About two months ago, we began a read-along of sorts: small weekly morsels comprising the chapter on tandem driving in the first volume of  The Sports Library (by Mr. T. F. Dale), published in 1899. We missed last Saturday’s installment because I was out of town and reporting on our CAA International Carriage Symposium at Colonial Williamsburg, but Mr. Dale is back this week!

If you didn’t start reading along with us from the beginning, you can catch up by reading part of the book’s introduction (and the introduction to our look back at this nineteenth-century book) and parts one, two, three, four, five, six, seven, and eight of Chapter 10.

Today, the ninth part:

… Many amusing little incidents I recollect, but only two adventures.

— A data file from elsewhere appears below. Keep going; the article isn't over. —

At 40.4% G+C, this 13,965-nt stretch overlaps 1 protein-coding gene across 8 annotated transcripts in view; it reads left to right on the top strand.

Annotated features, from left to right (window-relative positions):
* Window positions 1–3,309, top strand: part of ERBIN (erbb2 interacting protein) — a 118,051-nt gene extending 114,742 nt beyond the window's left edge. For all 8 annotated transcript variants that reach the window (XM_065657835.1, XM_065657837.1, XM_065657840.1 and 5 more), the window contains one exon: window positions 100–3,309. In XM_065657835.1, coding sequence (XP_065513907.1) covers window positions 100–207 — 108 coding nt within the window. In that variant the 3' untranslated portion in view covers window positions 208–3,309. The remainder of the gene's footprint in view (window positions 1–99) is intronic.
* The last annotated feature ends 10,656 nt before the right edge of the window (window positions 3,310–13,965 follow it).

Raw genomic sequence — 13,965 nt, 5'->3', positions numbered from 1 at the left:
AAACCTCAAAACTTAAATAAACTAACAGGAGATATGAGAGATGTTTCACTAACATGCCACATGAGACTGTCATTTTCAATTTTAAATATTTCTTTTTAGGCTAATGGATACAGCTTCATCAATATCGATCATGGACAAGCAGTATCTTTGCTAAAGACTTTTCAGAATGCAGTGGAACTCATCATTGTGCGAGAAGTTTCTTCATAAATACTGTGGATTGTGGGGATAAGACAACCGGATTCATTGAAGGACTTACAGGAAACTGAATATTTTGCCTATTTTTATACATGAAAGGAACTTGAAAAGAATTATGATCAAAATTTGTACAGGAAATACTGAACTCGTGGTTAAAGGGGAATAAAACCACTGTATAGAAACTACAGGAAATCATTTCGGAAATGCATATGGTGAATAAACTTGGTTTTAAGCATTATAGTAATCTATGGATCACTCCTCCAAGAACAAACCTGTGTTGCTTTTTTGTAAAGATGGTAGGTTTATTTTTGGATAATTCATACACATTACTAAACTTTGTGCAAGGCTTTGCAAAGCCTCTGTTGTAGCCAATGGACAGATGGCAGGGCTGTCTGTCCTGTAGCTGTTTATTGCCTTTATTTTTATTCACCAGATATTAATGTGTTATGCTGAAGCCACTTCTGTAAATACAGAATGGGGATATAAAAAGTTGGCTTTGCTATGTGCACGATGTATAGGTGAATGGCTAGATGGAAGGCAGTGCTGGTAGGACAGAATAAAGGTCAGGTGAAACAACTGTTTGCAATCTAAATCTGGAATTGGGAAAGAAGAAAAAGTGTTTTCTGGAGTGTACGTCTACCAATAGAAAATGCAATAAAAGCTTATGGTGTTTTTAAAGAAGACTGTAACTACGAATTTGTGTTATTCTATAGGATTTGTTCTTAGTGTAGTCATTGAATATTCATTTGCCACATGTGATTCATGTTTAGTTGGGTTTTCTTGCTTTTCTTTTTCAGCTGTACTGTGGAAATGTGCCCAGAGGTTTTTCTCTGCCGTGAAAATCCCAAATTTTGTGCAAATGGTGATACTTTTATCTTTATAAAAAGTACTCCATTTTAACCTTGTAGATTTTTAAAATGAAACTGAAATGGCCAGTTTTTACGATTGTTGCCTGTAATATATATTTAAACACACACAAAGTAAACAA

On one stage the evening journey ended at a little police-station. There was no regular rest house, but there were a couple of rooms for the use of European or superior native officers when traveling. This stood in the middle of a wide and treeless plain. One day I was driving along quietly as usual when my attention was attracted by thunder growling on the horizon. I looked up, for rain is rare in those parts, but there on three sides were three separate storms creeping along towards us. Tropical thunderstorms and rain are not pleasant to be out in on a bare plain, besides I had my bedding strapped on under the driving-seat and the nights were chill, so I decided to race the storm. I think the ponies were a bit frightened, for they laid themselves out to gallop well, and soon I had them at full stretch. The thunder growled, the crimson lightning ran along the ground, the darkness swept down over us till I could barely see my leader’s ears, and it was all I could do to keep the team on the road. Soon I did not know where I was, when I saw the dark square of the little police post loom up, pulled up, unstrapped the bedding, and bolted for shelter just as the rain came down in sheets. As it happened the little post was the very center of the disturbance and we were lucky to get the horses and ourselves into shelter. …